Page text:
Xyclopx and Rgs thanks for the advice :) First, yes i agree I have more to grasp when it comes to composition, but im learing more daily. Ultimately the landscape type of shots i like are the ones where it looks saturated but not fake or fake in a good way lol..and it looks like it is obviously had anm ND filter so the water is "glass like" or clouds are blurry.. i only have a set of generic ND filters for now which are 6 stops total if I combine them all so definetely not the "big stopper" type of quality for now.

cool... if it's the vibrant look that you're going for, it would help to start with a scene with varied and deep coloration. and they should be colors that you like to see saturated. for instance, in your photos you have the blue of the sky and the green of the plants. making it more blue and more green probably wouldn't look awesome. but... say you went back there during fall when the leaves are reddish or orange, and say you got this at sunset and the sky is crimson. then when you do the hdr process you'll end up with very brilliant and deep reds contrasting the blue of the sky and water, if you choose to process it that way.

the other thing is if you're just using photoshop, its hdr process isn't as capable of other standalone ones. there's a bunch out there so you can do your research. I personally use Nik's, which comes as a package of a bunch of useful stuff. but you can do a lot more in the other programs. I used photoshop's hdr a long time ago, so I don't remember specifics, but just that it was very basic and when I got Nik I was like, wow!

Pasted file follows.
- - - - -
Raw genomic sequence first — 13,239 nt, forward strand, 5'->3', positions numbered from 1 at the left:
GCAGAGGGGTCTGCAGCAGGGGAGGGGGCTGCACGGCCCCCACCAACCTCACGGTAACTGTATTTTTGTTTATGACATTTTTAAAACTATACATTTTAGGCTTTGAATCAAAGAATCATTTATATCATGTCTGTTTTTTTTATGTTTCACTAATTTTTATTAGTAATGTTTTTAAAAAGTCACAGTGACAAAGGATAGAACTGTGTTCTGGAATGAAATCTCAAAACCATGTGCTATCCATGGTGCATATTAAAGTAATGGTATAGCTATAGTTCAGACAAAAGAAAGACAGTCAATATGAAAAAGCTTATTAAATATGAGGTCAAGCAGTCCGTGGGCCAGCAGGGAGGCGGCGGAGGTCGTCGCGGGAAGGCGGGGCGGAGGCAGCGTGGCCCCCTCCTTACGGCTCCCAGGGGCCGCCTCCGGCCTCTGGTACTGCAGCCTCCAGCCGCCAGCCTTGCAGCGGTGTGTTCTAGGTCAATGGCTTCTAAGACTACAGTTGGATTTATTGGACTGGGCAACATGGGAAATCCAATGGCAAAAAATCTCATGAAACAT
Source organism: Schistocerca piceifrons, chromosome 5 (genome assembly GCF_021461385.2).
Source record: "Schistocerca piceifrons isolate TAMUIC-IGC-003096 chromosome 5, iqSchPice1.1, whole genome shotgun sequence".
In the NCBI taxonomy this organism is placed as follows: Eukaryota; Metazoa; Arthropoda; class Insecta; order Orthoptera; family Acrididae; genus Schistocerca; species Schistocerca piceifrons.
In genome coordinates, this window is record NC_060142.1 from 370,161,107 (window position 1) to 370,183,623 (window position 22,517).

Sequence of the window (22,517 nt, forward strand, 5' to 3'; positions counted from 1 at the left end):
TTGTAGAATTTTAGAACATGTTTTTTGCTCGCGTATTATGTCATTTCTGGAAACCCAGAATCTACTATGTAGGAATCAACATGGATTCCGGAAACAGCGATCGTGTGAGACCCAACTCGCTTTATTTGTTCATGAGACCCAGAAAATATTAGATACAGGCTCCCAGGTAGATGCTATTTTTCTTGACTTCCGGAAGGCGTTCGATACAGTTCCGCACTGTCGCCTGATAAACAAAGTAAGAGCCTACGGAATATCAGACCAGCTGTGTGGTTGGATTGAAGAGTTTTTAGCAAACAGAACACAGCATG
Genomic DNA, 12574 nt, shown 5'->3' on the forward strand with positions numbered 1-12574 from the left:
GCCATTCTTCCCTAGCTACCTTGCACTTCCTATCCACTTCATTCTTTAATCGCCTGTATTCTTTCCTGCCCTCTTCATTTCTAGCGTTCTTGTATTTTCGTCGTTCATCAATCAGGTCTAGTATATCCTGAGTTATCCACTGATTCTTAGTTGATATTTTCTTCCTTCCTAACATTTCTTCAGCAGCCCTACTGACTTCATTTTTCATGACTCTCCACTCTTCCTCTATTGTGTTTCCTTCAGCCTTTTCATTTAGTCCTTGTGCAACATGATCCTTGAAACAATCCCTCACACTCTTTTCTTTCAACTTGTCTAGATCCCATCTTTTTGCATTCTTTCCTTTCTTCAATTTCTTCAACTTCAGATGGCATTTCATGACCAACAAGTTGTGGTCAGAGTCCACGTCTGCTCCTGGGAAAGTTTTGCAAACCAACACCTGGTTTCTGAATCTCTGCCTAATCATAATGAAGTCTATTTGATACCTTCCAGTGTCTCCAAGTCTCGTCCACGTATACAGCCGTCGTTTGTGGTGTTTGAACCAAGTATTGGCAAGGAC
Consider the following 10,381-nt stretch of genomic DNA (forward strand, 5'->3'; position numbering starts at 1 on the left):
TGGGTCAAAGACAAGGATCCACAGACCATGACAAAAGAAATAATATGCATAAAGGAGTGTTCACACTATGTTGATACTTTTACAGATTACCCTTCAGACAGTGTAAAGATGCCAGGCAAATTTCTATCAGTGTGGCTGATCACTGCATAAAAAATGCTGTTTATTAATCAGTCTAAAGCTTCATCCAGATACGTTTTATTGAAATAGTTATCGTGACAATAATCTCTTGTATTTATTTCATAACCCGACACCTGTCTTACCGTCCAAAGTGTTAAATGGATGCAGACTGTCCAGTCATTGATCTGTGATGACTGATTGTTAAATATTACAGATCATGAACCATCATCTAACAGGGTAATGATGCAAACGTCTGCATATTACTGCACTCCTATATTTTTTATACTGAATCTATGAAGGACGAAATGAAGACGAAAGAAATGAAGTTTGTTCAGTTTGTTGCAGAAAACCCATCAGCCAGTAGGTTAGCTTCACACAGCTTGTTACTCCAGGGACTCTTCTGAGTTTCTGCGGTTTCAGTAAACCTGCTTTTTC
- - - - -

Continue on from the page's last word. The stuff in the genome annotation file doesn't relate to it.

gl. :)


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digitalduck
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Jun 30, 2014 11:57 |  #12

Xyclopx.. thanks! I really think I am going to pick up the Nik package. Some of the individual plugins look like they would save me a ton of time on some of my portrait jobs but look awesome for landscape work as well..

Here are some examples of some pics i just saw after googling landscape that I like in terms of style etc.. Its nice to know that time of day does has have an obvious imapct as well.. it was tough with the 2 year old with at the time, but ill try and get back at a better time :)

http://designyoutrust.​com …pe-Photography_1548-5.jpg (external link)
http://www.wexphotogra​phic.com …/adrianoakes1-590x411.jpg (external link)
http://visuallens.file​s.wordpress.com …89_2e8220dbfb_p​.jpg?w=750 (external link)
http://cdn.theanimals.​pics …cape%20Photogra​phy774.jpg (external link)
http://theanimals.pics …te-landscape-photography/ (external link)

Thanks!




  
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Jul 02, 2014 06:20 |  #13

I like that your hdr theory allows for the possibility of "fake in a good way."
Often the hdr will even things out so much that the photo needs an input of contrast, sometimes painted in selectively, post-hdr processing.


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First atttepmt at HDR in Colorado advce needed